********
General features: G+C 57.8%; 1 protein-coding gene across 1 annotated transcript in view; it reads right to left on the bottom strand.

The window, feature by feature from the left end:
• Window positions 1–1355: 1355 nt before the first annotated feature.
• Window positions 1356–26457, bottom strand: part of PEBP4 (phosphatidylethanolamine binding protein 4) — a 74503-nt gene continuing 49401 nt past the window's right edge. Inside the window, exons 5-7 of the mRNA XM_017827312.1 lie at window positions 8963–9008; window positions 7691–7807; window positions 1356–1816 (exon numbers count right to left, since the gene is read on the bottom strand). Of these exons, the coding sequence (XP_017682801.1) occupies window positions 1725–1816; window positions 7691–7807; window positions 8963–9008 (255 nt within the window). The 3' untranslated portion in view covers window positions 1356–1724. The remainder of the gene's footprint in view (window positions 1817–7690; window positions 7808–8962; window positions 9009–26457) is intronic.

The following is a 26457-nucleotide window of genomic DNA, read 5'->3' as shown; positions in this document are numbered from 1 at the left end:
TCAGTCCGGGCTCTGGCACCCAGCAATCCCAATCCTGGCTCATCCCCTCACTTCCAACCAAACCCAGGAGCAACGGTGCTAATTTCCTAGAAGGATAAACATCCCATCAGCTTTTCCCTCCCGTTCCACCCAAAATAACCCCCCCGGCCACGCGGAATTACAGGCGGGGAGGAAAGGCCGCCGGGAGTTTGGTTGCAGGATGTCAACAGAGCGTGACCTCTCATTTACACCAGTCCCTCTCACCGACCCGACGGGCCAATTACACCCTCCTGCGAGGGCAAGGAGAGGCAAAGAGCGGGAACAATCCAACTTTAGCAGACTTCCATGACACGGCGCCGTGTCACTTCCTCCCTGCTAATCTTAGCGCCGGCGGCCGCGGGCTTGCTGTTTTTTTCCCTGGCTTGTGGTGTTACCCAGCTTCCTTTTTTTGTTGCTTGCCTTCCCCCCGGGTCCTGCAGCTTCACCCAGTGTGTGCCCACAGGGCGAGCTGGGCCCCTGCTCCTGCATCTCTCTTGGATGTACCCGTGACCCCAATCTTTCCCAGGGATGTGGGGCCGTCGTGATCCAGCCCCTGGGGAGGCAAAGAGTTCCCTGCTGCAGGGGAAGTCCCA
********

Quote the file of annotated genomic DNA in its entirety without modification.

General features: G+C 57.8%; 1 protein-coding gene across 1 annotated transcript in view; it reads right to left on the bottom strand.

The window, feature by feature from the left end:
• Window positions 1–1355: 1355 nt before the first annotated feature.
• Window positions 1356–26457, bottom strand: part of PEBP4 (phosphatidylethanolamine binding protein 4) — a 74503-nt gene continuing 49401 nt past the window's right edge. Inside the window, exons 5-7 of the mRNA XM_017827312.1 lie at window positions 8963–9008; window positions 7691–7807; window positions 1356–1816 (exon numbers count right to left, since the gene is read on the bottom strand). Of these exons, the coding sequence (XP_017682801.1) occupies window positions 1725–1816; window positions 7691–7807; window positions 8963–9008 (255 nt within the window). The 3' untranslated portion in view covers window positions 1356–1724. The remainder of the gene's footprint in view (window positions 1817–7690; window positions 7808–8962; window positions 9009–26457) is intronic.

The following is a 26457-nucleotide window of genomic DNA, read 5'->3' as shown; positions in this document are numbered from 1 at the left end:
TCAGTCCGGGCTCTGGCACCCAGCAATCCCAATCCTGGCTCATCCCCTCACTTCCAACCAAACCCAGGAGCAACGGTGCTAATTTCCTAGAAGGATAAACATCCCATCAGCTTTTCCCTCCCGTTCCACCCAAAATAACCCCCCCGGCCACGCGGAATTACAGGCGGGGAGGAAAGGCCGCCGGGAGTTTGGTTGCAGGATGTCAACAGAGCGTGACCTCTCATTTACACCAGTCCCTCTCACCGACCCGACGGGCCAATTACACCCTCCTGCGAGGGCAAGGAGAGGCAAAGAGCGGGAACAATCCAACTTTAGCAGACTTCCATGACACGGCGCCGTGTCACTTCCTCCCTGCTAATCTTAGCGCCGGCGGCCGCGGGCTTGCTGTTTTTTTCCCTGGCTTGTGGTGTTACCCAGCTTCCTTTTTTTGTTGCTTGCCTTCCCCCCGGGTCCTGCAGCTTCACCCAGTGTGTGCCCACAGGGCGAGCTGGGCCCCTGCTCCTGCATCTCTCTTGGATGTACCCGTGACCCCAATCTTTCCCAGGGATGTGGGGCCGTCGTGATCCAGCCCCTGGGGAGGCAAAGAGTTCCCTGCTGCAGGGGAAGTCCCA